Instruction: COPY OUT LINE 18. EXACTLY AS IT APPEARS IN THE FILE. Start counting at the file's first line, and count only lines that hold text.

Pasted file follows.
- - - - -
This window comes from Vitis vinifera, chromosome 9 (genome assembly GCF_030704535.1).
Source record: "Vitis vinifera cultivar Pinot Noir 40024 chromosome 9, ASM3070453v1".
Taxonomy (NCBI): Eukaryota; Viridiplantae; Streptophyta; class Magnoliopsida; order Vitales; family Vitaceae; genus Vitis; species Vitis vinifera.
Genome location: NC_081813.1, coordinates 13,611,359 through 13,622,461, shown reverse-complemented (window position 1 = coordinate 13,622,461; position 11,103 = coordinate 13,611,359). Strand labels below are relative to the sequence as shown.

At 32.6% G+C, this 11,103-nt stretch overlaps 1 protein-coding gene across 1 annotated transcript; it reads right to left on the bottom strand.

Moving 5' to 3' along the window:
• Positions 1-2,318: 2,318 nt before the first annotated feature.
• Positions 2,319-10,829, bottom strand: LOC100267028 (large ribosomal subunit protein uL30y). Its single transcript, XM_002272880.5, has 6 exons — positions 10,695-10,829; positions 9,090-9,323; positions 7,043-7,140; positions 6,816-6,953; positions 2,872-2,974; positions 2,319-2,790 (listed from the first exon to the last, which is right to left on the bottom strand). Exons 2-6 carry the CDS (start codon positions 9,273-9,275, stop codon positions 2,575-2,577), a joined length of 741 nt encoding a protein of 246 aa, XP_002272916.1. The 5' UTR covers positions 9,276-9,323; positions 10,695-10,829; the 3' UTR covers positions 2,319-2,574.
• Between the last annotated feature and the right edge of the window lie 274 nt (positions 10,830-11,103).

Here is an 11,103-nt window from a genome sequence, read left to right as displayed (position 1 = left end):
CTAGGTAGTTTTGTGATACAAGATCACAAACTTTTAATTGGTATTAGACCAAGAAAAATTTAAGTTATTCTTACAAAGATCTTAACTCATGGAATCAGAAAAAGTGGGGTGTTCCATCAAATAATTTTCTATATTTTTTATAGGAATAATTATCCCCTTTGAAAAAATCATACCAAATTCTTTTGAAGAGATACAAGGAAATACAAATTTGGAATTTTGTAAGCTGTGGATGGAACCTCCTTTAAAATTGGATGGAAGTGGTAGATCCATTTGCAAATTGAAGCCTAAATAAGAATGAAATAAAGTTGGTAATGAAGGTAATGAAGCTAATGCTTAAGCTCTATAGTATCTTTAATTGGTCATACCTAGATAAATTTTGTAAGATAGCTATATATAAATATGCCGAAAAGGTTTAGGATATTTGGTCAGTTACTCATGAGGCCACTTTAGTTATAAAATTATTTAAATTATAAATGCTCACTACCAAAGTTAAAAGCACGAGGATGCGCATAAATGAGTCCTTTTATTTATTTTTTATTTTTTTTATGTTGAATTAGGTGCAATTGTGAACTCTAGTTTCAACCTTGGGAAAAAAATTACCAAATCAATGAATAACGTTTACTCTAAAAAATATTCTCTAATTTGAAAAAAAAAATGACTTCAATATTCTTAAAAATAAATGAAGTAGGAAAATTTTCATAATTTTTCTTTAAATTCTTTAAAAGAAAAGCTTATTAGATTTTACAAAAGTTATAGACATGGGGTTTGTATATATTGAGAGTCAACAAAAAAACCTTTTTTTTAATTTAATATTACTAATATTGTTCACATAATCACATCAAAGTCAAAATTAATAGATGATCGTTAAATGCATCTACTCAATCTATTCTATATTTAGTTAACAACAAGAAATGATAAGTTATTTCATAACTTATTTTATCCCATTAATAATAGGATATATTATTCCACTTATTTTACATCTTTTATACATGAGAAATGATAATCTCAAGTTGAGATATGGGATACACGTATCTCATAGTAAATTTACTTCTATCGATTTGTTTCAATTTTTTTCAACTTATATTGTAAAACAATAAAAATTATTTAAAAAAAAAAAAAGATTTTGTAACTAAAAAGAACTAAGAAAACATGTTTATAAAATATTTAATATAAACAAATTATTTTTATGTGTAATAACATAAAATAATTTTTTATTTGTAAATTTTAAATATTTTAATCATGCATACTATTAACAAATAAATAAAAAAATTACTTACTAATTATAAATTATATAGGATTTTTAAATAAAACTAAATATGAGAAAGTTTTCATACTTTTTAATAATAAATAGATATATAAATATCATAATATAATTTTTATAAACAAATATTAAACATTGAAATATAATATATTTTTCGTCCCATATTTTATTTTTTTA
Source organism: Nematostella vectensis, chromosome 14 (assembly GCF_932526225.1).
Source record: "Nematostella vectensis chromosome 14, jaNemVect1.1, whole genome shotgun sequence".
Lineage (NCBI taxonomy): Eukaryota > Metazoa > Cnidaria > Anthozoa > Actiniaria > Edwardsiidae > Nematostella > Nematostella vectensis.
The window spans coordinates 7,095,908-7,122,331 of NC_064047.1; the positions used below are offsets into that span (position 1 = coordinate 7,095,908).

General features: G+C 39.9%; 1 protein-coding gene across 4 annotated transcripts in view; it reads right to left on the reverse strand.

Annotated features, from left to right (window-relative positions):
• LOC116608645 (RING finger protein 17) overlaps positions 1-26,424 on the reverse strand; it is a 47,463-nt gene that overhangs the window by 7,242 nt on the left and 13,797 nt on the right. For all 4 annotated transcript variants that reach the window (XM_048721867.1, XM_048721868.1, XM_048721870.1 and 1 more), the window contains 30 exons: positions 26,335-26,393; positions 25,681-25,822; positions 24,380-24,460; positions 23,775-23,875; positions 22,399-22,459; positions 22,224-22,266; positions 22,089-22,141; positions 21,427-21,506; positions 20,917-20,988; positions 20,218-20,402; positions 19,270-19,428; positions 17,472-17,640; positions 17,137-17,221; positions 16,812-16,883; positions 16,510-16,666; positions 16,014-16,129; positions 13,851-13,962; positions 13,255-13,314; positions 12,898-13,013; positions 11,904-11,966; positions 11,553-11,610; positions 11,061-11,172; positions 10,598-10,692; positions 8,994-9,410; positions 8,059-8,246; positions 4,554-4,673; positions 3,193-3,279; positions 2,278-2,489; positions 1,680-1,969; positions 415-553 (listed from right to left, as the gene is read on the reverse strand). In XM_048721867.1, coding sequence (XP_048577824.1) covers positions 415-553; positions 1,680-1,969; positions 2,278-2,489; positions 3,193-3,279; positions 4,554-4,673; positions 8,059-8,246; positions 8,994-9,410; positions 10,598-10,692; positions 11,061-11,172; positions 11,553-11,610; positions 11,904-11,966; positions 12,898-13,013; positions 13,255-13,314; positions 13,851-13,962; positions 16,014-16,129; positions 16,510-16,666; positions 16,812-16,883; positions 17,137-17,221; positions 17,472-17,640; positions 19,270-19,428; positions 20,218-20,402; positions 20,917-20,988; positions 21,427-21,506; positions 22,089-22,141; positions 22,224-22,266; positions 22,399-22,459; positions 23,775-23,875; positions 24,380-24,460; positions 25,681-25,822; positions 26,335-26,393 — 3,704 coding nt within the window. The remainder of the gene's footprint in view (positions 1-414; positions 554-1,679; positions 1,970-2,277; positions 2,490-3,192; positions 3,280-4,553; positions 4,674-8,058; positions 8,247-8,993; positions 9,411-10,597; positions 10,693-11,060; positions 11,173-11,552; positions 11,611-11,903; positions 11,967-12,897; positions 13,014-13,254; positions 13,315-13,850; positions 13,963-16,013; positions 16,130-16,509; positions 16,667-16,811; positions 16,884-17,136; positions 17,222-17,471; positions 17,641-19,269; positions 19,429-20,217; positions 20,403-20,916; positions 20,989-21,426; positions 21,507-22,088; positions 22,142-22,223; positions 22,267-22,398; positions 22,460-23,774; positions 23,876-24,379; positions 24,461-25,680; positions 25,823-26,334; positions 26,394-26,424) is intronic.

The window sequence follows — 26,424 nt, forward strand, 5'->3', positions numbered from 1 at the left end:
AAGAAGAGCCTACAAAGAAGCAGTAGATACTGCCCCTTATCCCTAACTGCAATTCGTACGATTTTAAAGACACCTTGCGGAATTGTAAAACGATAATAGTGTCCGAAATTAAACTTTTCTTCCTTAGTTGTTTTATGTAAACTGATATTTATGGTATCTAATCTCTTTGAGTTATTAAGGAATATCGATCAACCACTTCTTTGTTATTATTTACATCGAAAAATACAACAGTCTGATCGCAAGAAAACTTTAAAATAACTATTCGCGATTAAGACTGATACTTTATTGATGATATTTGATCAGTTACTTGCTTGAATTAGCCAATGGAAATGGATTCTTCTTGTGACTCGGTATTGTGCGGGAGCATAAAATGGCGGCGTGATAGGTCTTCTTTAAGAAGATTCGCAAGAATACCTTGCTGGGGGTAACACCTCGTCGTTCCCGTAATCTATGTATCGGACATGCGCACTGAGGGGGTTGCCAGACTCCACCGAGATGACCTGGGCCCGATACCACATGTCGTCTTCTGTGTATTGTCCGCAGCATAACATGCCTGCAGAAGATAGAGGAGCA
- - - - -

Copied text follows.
• LOC116608645 (RING finger protein 17) overlaps positions 1-26,424 on the reverse strand; it is a 47,463-nt gene that overhangs the window by 7,242 nt on the left and 13,797 nt on the right. For all 4 annotated transcript variants that reach the window (XM_048721867.1, XM_048721868.1, XM_048721870.1 and 1 more), the window contains 30 exons: positions 26,335-26,393; positions 25,681-25,822; positions 24,380-24,460; positions 23,775-23,875; positions 22,399-22,459; positions 22,224-22,266; positions 22,089-22,141; positions 21,427-21,506; positions 20,917-20,988; positions 20,218-20,402; positions 19,270-19,428; positions 17,472-17,640; positions 17,137-17,221; positions 16,812-16,883; positions 16,510-16,666; positions 16,014-16,129; positions 13,851-13,962; positions 13,255-13,314; positions 12,898-13,013; positions 11,904-11,966; positions 11,553-11,610; positions 11,061-11,172; positions 10,598-10,692; positions 8,994-9,410; positions 8,059-8,246; positions 4,554-4,673; positions 3,193-3,279; positions 2,278-2,489; positions 1,680-1,969; positions 415-553 (listed from right to left, as the gene is read on the reverse strand). In XM_048721867.1, coding sequence (XP_048577824.1) covers positions 415-553; positions 1,680-1,969; positions 2,278-2,489; positions 3,193-3,279; positions 4,554-4,673; positions 8,059-8,246; positions 8,994-9,410; positions 10,598-10,692; positions 11,061-11,172; positions 11,553-11,610; positions 11,904-11,966; positions 12,898-13,013; positions 13,255-13,314; positions 13,851-13,962; positions 16,014-16,129; positions 16,510-16,666; positions 16,812-16,883; positions 17,137-17,221; positions 17,472-17,640; positions 19,270-19,428; positions 20,218-20,402; positions 20,917-20,988; positions 21,427-21,506; positions 22,089-22,141; positions 22,224-22,266; positions 22,399-22,459; positions 23,775-23,875; positions 24,380-24,460; positions 25,681-25,822; positions 26,335-26,393 — 3,704 coding nt within the window. The remainder of the gene's footprint in view (positions 1-414; positions 554-1,679; positions 1,970-2,277; positions 2,490-3,192; positions 3,280-4,553; positions 4,674-8,058; positions 8,247-8,993; positions 9,411-10,597; positions 10,693-11,060; positions 11,173-11,552; positions 11,611-11,903; positions 11,967-12,897; positions 13,014-13,254; positions 13,315-13,850; positions 13,963-16,013; positions 16,130-16,509; positions 16,667-16,811; positions 16,884-17,136; positions 17,222-17,471; positions 17,641-19,269; positions 19,429-20,217; positions 20,403-20,916; positions 20,989-21,426; positions 21,507-22,088; positions 22,142-22,223; positions 22,267-22,398; positions 22,460-23,774; positions 23,876-24,379; positions 24,461-25,680; positions 25,823-26,334; positions 26,394-26,424) is intronic.